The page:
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Understanding How W.Va. Chamber Scores Lawmakers

On April 3, the West Virginia Chamber of Commerce rolled out its annual legislative scorecard. This annual project shows how members of the West Virginia Legislature — regardless of party — vote on issues that will affect job creation, workforce participation, education outcomes and many other issues vital to our state.

In our state, the West Virginia Chamber of Commerce is the clear and undisputed voice of business. The Chamber’s members can be found in all 55 counties and collectively employ over half of West Virginia’s workforce. Our members are the businesses that drive our economy, provide countless good-paying jobs, and enhance our communities. Within the West Virginia Chamber’s membership you will find some of the smallest businesses on Main Street, name brand companies we all recognize, and our largest employers.

Over 90%, however, are small businesses. These members come from every economic sector active in the state. The West Virginia Chamber is also proud to be nationally recognized as the leader in member loyalty and membership growth.

The West Virginia Chamber’s Legislative Scorecard is actually pretty simple. Members of the Legislature who score well are those that are working to move our state forward and make it a better place to live, work and raise a family. Those with lower scores typically have priorities elsewhere. Here are some examples that were used in this year’s scorecard:

– Income tax cuts: Thanks to the strong fiscal management of legislative leaders and the governor over the past several years, West Virginia is in position to enact some strong and meaningful tax cuts. That happened this year with the passage of HB 2526, which gives all West Virginians a 21.25% cut on their personal income tax and a 100% rebate on their vehicle property taxes.

– Grid Stabilization and Security Act of 2023: West Virginia is the fourth-largest producer of natural gas in the country, with marketed production rapidly growing each year. Despite that, West Virginia does not host any natural gas-fired power plants. This year the Legislature passed SB 188 which is designed to encourage development of these plants so that more West Virginians can enjoy the benefits — and the jobs — created by our vast natural gas resources. While the bill passed, several in the Legislature attempted to block or defeat the legislation. Of note, Ohio and Pennsylvania have over three dozen of these plants, and West Virginia produces significantly more natural gas than Ohio.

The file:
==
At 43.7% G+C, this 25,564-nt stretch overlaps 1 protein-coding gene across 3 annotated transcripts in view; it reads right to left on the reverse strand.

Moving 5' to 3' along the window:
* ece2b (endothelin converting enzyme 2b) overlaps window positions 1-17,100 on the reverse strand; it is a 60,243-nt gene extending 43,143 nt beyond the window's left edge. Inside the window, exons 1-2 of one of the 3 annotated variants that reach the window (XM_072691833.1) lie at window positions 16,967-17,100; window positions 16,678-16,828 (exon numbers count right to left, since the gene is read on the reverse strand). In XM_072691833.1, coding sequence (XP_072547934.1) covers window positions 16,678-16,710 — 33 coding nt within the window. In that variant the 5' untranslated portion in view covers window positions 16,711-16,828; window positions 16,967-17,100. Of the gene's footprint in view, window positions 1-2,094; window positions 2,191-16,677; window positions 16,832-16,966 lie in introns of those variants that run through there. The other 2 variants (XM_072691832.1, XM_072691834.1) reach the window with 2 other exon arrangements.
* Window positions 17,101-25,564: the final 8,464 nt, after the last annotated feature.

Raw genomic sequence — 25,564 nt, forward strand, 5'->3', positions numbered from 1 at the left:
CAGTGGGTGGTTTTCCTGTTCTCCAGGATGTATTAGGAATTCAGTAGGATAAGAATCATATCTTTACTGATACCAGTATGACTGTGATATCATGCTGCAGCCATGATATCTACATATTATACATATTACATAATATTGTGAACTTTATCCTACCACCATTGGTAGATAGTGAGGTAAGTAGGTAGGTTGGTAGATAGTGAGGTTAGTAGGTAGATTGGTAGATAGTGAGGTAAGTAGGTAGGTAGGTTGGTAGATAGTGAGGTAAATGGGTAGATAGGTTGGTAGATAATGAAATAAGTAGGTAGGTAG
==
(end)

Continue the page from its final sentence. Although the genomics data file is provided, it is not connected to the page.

– Fixing PEIA: In January of this year, Wheeling Hospital announced that effective July 1 it would stop taking patients on PEIA. This was a problem years in the making. PEIA is a government-run healthcare program that insures nearly a quarter of a million people. Unfortunately, its finance board abdicated its responsibility to keep premiums at a proper employer-employee pay mix and failed to keep reimbursements up to date. The result was the taxpayer footing a larger bill and those on private insurance seeing higher costs. The Legislature addressed this with SB 268. The hard, but correct vote was in favor of SB 268.

– Form Energy: West Virginia landed a major economic development investment when Form Energy, a cutting edge battery manufacturer, decided to open a new 750-job plant on a portion of the site of the former Weirton Steel Mill. Several states were competing for this investment and West Virginia won it. This project is crucial to helping West Virginia remake its image as an all-of-the-above energy state and to attracting more cutting edge jobs.

An appropriation to the Department of Economic Development was required that thankfully passed, but not before multiple attempts by a small but vocal minority of legislators tried to defeat the project.

This is just a sample of the dozen-plus bills that were included in this year’s scorecard by the West Virginia Chamber of Commerce. One common theme is that many of these were difficult votes but were crucial to the mission of making our state a better place to live, work and raise a family. This scorecard was non-partisan. Fifteen senators and 24 delegates scored 100% this year, and one lawmaker scored as low as 16%. What it does show is how lawmakers vote when they go to the state capitol each year in Charleston.

The West Virginia Chamber encourages you to visit its website at and check out the scorecard for yourself. Look at your local senators and delegates and see how they are voting. You can also read about each issue that was included in the scorecard and you can even see how each lawmaker voted on each issue.

Brian Dayton is a native of Moundsville and serves as the Vice President for Policy and Advocacy for the West Virginia Chamber of Commerce.


Op-Ed by Brian Dayton, VP of Policy & Advocacy, West Virginia Chamber of Commerce, The Intelligencer


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